"Cells and organisms are also informed [intelligently designed and operated] life-supported systems. The basic compoent of any informed system is its plan. Here, argues the creationist, an impenetrable circle excludes the evolutionist. Any attempt to form a model or theory of the evolution of the genetic code is futile because that code is without function unless, and until, it is translated, i.e., unless it leads to the synthesis of proteins. But the machinery by which the cell translates the code consists of about seventy compoents which are themselves the product of code." *Michael Pitman, Adam and Evolution (1984), p. 147 [emphasis his] .
"The code in the gene (which is DNA, of course) is used to construct a messenger RNA molecule in which is encoded the message necessary to determine the specific amino acid sequence of the protein.
"The cell must synthesize the sub-units (nuleotides) for the RNA (after first synthesizing the individual bases and the ribose). The cell must synthesize the sub-units, or amino acids, which are eventually polymerized to form the protein. Each amino acid must be activated by an enzyme specific for that amino acid-s-RNA complexes are used to form a protein. Other enzymes and key molecules are required for this.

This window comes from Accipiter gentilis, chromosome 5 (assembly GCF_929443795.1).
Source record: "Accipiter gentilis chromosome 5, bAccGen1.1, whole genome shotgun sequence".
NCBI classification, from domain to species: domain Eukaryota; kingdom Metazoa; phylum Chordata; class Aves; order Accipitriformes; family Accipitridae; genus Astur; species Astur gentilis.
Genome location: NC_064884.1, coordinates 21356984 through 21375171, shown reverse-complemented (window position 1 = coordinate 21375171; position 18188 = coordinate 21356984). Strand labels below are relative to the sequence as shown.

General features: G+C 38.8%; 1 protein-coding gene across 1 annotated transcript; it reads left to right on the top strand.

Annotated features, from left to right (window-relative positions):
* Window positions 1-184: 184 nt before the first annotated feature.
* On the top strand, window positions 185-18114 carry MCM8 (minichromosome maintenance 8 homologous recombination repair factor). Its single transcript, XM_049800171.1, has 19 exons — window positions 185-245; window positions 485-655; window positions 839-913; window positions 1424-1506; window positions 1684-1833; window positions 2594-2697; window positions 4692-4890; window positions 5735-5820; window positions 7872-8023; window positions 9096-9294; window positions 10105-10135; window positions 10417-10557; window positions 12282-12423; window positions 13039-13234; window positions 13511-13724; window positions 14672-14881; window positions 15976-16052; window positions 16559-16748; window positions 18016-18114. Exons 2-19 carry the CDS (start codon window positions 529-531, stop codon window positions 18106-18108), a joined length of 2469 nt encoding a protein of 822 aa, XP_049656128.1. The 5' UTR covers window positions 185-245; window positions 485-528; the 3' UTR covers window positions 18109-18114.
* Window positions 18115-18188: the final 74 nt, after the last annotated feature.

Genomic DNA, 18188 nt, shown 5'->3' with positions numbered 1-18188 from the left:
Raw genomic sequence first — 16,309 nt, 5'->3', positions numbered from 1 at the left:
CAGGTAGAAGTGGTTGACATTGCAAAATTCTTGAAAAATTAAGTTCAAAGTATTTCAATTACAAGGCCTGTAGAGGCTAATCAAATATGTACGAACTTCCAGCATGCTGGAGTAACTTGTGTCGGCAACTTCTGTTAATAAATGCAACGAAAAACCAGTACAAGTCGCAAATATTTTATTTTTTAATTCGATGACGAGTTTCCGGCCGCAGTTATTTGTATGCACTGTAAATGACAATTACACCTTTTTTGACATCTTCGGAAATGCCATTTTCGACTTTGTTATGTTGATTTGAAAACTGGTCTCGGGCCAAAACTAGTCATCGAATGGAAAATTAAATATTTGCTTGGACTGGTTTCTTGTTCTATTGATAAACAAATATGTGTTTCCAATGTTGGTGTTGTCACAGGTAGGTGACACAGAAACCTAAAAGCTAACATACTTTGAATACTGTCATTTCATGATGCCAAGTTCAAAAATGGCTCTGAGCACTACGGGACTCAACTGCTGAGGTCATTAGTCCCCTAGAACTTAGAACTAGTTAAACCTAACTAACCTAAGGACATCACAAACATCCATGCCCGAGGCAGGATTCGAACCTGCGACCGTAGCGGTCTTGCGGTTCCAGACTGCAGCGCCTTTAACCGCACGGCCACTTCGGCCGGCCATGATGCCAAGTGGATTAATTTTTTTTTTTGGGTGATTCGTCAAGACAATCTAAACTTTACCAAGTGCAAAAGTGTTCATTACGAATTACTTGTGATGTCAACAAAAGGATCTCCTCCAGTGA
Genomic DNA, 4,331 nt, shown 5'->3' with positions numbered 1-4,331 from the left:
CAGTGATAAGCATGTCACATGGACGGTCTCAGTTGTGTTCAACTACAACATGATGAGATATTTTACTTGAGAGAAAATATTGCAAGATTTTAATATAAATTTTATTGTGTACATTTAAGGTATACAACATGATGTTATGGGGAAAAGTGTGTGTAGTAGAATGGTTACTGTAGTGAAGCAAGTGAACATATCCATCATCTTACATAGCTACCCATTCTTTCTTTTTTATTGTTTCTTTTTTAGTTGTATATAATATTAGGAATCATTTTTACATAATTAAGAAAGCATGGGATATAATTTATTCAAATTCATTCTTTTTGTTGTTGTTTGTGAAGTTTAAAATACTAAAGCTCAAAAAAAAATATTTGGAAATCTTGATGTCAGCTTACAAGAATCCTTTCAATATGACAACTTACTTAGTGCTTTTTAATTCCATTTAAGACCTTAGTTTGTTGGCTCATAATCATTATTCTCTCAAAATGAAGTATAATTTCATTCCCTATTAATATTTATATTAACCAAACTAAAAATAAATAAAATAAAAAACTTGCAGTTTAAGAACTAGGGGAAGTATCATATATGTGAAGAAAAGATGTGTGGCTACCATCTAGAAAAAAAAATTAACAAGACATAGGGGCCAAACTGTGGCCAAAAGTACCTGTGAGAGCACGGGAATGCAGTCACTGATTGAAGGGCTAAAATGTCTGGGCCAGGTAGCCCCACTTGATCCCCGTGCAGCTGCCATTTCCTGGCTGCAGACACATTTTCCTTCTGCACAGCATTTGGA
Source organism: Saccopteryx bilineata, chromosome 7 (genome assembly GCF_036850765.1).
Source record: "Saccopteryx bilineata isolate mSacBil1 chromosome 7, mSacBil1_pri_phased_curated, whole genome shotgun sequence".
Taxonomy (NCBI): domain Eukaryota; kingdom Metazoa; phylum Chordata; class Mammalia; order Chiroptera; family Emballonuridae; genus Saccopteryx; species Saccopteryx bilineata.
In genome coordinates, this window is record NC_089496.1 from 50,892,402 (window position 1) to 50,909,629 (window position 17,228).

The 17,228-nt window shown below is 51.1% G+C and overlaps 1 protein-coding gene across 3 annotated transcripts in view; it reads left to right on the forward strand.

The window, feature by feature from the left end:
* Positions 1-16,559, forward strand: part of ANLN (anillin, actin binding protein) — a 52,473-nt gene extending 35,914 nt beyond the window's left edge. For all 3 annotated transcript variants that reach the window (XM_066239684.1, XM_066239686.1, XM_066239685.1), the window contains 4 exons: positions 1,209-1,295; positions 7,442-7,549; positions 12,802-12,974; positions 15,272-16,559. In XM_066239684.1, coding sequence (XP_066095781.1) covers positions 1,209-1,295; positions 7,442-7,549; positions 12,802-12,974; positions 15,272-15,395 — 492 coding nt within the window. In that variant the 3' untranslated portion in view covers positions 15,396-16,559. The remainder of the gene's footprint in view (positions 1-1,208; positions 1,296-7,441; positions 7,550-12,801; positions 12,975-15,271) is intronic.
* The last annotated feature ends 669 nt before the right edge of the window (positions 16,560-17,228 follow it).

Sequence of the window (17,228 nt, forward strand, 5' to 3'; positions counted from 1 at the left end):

"During all of this, the complex energy-producing apparatus of the cell is used to furnish the energy required for the many syntheses." Duane T. Gish, "DNA: Its History and Potential, "in W.E. Lemmerts (ed.), Scientific Studies in Special Creation (1971), p. 213.
"In bacteria, for example, Jacob and Monod demostrated a control system that operates by switching off 'repressor' molecules, i.e., unmasking DNA at the correct 'line number' to read off the correct (polypeptide) subroutines. With eukaryotes [a common type of bateria], Brittenand and Davidson have tentatively suggested that 'sensor genes' react to an incoming stimulus and cause the production of RNA. This, in turn activates a 'producer gene', m-RNA is synthesized and the required protein eventually assembled as a ribosome. Many DNA base sequences may thus be involved, not in protein or RNA production, but in control over that production--in switching the right sequences on or off at the right time." *Michael Pitman, Adam and Evolution (1984), p. 124.